Carbon Tax

Carbon Markets Faltering

Meanwhile ExxonMobil comes out in favor of a carbon tax


Science Media Centre

The idea behind cap-and-trade carbon dioxide emissions trading schemes is that auctions will set a price on emissions that will encourage the development and deployment of low-carbon energy technologies as a way to protect the climate. However, current prices are so low that nobody is really taking them into consideration as they plan their capital and input energy strategies. For example, the price for a ton of carbon dioxide in the Regional Greenhouse Gas Initiative market that encompasses most northeastern is hovering around $4.50. Over at the European Union market, carbon dioxide emissions permits go for just a bit over $5 per ton. Interestingly, the price in the California market is about three times higher at $12.71 per ton. Why are prices so low? As University College London analyst Michael Grubb explained to the Straits Times:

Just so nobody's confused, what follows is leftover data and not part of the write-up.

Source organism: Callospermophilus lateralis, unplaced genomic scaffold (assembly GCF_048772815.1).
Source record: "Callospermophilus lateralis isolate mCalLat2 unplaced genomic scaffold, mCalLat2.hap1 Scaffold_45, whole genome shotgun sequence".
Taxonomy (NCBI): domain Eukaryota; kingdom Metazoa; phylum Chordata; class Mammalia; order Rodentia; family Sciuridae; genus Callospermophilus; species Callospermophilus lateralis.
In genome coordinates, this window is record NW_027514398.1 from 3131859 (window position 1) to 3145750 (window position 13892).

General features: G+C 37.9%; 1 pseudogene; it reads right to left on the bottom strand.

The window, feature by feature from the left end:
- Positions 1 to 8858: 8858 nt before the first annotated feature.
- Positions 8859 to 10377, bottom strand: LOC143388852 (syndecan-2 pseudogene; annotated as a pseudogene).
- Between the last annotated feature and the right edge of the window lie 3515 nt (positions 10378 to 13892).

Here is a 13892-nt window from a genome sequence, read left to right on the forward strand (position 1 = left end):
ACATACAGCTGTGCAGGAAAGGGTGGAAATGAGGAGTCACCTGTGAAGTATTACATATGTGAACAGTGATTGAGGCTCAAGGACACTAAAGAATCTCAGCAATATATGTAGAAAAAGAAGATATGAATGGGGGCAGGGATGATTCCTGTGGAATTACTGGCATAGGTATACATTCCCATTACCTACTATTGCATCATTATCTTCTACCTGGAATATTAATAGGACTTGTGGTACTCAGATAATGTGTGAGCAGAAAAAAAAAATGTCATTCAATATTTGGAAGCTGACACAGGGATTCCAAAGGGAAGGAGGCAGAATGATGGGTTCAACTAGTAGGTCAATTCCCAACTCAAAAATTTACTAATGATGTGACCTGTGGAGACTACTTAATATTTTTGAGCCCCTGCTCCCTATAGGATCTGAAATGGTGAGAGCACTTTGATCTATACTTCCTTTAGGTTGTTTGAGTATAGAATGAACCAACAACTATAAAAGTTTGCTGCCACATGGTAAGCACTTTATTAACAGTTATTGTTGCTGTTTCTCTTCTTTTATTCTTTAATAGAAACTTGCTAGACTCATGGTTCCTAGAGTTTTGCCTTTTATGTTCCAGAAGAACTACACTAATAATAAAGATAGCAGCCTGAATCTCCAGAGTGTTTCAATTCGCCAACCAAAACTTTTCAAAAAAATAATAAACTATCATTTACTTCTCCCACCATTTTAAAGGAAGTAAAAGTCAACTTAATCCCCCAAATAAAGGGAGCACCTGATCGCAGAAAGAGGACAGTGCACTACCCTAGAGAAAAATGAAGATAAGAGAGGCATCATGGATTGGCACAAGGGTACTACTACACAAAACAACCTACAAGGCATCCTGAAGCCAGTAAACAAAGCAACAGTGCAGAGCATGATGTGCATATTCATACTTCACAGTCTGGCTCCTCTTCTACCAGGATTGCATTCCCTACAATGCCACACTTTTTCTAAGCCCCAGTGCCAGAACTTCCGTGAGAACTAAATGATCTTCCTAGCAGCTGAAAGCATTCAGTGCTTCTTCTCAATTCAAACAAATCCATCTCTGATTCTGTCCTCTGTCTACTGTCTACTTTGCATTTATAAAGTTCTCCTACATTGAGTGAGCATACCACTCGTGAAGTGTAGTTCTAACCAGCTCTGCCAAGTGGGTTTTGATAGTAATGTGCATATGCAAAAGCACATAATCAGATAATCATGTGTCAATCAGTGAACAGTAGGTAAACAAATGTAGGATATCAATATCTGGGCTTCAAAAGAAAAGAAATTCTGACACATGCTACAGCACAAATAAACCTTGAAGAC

"Governments have set inadequate targets due to lobbying pressures and because they didn't think carefully enough about overlapping efforts. That has destroyed investor confidence that carbon prices will rise."

It's almost as though politicians fear that raising the price of electricity and transport fuel is not popular with their constituents.

Meanwhile, ExxonMobil, which assumes an internal planning carbon price of $60 per ton by 2030, has come out in favor of what the company hopes will be a more predictable carbon tax.